The anatomical basis of fear and anxiety in humans has not been definitively established; however, through the use of animal models of stress and conditioned fear, particularly those of Pavlovian fear conditioning and fear potentiated startle,10 a basic model of normal fear responding has been developed and refined. While anxiety is not identical to fear, it is closely linked to fear responding. From these preclinical studies, a 'fear neurocircuitry' has been proposed, which involves an extended anatomical network that centers on the critical involvement of the amygdala (AMYG), located in the anterior part of the medial temporal lobe.11

The AMYG is comprised of numerous subnuclei that include the basolateral complex (BLC; lateral, basal, and accessory basal nuclei) and the central nucleus (CeA; anterior, medial, and lateral nuclei). Together, these nuclei receive and process sensory input necessary for assessment of a potentially threatening stimulus, incorporate memory and prior experience into this appraisal, and coordinate the autonomic and behavioral components of fear responding. In addition to extensive 'cross-talk' and reciprocity between nuclei within the AMYG many additional structures function with the AMYG during fear learning. Key among these are the sensory thalamus and cortices, additional mesiotemporal nuclei, the orbital and medial prefrontal cortex, the anterior insula, the hypothalamus, and multiple brainstem nuclei. A schematic of this circuitry can be found in Figure 1.12

Sensory information that is vital to threat assessment is received by the AMYG via two pathways, a monosynaptic pathway from the anterior thalamus and a polysynaptic pathway from sensory cortical areas. Projections from sensory thalamus to lateral AMYG are thought to be involved in rapid conditioning to simple auditory and visual features of a stimulus, while projections from primary sensory and sensory association cortices to lateral AMYG appear to be involved in conditioned responses to more complex sensory stimuli. The most extensive extra-AMYG projections to the sensory thalamus are reciprocal to the basal and accessory basal amygdalar nuclei and these nuclei are thought to be involved in the development of long-lasting memory traces for fear conditioning.13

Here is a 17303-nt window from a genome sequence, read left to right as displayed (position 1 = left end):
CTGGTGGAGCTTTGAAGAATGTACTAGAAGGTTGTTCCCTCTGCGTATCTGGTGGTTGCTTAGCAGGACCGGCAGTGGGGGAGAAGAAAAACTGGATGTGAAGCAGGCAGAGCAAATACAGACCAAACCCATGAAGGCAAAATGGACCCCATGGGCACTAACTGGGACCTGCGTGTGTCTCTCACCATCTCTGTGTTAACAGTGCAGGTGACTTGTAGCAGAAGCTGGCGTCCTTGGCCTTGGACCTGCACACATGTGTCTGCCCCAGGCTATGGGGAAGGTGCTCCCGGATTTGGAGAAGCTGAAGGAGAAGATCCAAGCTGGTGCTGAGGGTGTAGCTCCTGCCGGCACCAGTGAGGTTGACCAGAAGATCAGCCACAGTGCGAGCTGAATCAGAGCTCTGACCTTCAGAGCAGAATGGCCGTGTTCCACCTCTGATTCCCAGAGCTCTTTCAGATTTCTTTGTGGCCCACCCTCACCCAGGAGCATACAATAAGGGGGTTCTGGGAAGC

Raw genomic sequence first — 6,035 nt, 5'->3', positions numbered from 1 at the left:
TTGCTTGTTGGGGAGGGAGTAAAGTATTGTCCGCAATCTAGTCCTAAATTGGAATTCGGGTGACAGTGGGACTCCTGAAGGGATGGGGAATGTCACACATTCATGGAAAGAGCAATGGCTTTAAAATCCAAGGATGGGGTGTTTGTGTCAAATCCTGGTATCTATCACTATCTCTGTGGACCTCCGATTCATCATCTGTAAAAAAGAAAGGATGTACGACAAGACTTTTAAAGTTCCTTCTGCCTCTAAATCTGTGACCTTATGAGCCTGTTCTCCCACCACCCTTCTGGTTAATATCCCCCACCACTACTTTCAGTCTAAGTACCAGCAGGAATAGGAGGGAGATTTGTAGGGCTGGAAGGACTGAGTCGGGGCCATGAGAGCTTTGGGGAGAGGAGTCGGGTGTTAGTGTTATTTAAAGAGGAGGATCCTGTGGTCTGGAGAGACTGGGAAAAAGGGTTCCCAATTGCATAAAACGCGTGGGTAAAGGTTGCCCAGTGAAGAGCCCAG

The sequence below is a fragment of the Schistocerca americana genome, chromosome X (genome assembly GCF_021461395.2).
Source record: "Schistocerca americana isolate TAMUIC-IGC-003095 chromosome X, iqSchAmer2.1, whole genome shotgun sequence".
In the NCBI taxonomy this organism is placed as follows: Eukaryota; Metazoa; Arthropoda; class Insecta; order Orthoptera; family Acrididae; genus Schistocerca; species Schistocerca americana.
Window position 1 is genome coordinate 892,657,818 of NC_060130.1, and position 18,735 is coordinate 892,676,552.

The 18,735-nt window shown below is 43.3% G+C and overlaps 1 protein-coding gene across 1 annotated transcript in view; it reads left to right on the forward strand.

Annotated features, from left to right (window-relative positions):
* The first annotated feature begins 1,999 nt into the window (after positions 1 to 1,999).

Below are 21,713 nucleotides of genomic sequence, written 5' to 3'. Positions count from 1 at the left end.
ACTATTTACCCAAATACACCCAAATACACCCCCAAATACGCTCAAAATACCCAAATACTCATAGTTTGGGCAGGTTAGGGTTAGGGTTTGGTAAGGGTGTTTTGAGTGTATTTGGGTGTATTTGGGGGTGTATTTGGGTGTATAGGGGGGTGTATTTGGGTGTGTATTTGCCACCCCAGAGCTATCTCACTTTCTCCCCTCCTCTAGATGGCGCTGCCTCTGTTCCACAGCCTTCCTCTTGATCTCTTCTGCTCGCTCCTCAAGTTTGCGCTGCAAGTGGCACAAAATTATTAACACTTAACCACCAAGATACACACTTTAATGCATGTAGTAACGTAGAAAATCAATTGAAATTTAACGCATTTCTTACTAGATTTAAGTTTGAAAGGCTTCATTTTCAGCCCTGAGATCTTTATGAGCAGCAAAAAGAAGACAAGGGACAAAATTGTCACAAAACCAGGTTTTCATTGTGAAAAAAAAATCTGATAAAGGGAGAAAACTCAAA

In addition to the reception of sensory information, the AMYG facilitates the acquisition of additional information regarding specific threats via reciprocal projections to subcortical and limbic cortical regions. The rostral perirhinal cortex, the anterior insula, and the hippocampus are particularly involved in modulation of contextual fear, providing information to the AMYG about the context of a potentially threatening stimulus or situation. In addition to a role in spatial contextual conditioning, projections from the hippocampus to the AMYG provide information about the environment that is retrieved from specific memory stores. The medial frontal cortex (mFC), including infralimbic,

Free Yourself from Panic Attacks

Free Yourself from Panic Attacks

With all the stresses and strains of modern living, panic attacks are become a common problem for many people. Panic attacks occur when the pressure we are living under starts to creep up and overwhelm us. Often it's a result of running on the treadmill of life and forgetting to watch the signs and symptoms of the effects of excessive stress on our bodies. Thankfully panic attacks are very treatable. Often it is just a matter of learning to recognize the symptoms and learn simple but effective techniques that help you release yourself from the crippling effects a panic attack can bring.

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